Research doesn’t always have to happen in front of a computer or at the library. Venture out. Look at the world around you, even if you’re simply people-watching. And if you come for August’s Killer Nashville conference (which is moving to suburban Cool Springs/Franklin, about 20 minutes south), make sure to take advantage of what Music City has to offer. You might find Nashville becoming your new favorite vacation spot or the setting for your next novel.


Caroline Fardig is the author of the Java Jive Mysteries series and the Lizzie Hart Mysteries series. Suspense Magazine recently named Fardig’s Bad Medicine as one of the Best Books of 2015. She worked as a schoolteacher, church organist, insurance agent, funeral parlor associate, and stay-at-home mom before she realized that she wanted to be a writer when she grew up. Born and raised in a small town in Indiana, Fardig still lives in that same town with an understanding husband, two sweet kids, two energetic dogs, and one malevolent cat. Find Caroline on the web at www.carolinefardig.com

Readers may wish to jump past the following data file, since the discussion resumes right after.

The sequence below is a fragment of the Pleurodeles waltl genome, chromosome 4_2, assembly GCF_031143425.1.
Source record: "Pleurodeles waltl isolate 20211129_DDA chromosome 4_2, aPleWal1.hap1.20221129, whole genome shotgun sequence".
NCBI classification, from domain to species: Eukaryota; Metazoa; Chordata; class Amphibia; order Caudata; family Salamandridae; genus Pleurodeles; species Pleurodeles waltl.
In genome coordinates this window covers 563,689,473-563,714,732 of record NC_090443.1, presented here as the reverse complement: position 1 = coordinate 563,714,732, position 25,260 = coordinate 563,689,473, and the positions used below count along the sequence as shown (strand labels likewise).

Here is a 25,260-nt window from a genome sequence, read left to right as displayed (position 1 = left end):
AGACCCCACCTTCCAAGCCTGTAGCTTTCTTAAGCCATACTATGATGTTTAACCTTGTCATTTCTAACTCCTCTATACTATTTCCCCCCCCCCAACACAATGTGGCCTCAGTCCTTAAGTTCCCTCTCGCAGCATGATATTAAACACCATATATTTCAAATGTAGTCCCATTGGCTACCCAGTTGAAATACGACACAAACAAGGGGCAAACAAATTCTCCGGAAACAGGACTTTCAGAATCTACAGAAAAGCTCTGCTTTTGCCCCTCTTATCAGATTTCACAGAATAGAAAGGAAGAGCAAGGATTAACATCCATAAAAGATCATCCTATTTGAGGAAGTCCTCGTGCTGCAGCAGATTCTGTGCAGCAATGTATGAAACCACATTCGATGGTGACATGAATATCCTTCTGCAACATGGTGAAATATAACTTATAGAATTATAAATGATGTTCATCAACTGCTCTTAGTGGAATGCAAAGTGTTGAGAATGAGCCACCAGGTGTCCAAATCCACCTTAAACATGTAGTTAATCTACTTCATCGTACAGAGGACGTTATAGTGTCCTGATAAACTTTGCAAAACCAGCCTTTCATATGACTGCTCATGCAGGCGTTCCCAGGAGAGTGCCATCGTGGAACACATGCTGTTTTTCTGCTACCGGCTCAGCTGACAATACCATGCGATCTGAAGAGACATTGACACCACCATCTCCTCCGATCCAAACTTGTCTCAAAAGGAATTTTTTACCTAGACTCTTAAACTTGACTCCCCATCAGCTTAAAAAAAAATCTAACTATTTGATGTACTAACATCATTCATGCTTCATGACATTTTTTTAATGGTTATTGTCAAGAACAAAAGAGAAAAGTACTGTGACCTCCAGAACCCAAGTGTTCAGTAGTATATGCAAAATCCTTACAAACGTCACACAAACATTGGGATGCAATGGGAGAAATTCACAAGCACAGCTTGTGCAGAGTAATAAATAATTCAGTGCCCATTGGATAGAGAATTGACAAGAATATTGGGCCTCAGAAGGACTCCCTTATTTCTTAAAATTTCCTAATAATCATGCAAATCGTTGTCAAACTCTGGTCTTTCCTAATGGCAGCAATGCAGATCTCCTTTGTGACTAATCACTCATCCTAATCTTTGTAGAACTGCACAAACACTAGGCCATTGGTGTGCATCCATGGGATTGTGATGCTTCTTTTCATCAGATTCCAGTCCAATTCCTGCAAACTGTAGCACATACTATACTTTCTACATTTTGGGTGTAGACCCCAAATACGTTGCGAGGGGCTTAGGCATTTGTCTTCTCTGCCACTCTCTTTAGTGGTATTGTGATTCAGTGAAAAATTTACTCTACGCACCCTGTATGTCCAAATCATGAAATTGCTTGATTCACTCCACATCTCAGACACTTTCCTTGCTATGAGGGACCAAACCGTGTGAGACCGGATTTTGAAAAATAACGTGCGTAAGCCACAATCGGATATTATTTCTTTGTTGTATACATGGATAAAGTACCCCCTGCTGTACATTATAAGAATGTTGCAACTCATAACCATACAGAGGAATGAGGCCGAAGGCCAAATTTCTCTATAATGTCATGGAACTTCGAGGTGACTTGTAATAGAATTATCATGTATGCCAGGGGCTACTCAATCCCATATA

(To be a part of the Killer Nashville Guest Blog, send a query to contact@killernashville.com. We’d love to hear from you.)

Thanks to Tom Wood, Arthur Jackson, and publisher/editorial director Clay Stafford for their assistance in putting together this week’s blog.

For more writer resources, visit us at www.KillerNashville.comwww.KillerNashvilleMagazine.com, and www.KillerNashvilleBookCon.com.

And be sure to check out our new book, Killer Nashville Noir: Cold-Blooded, an anthology of original short stories by New York Times bestselling authors and newbies alike.

*Killer Nashville is a participant in the Amazon Services LLC Associates Program. If you purchase a book from the links on this page, Amazon will give Killer Nashville a small percentage of the total sale. Killer Nashville receives zero compensation (other than sometimes the book to review) from publishers who have been selected for the Book of the Day.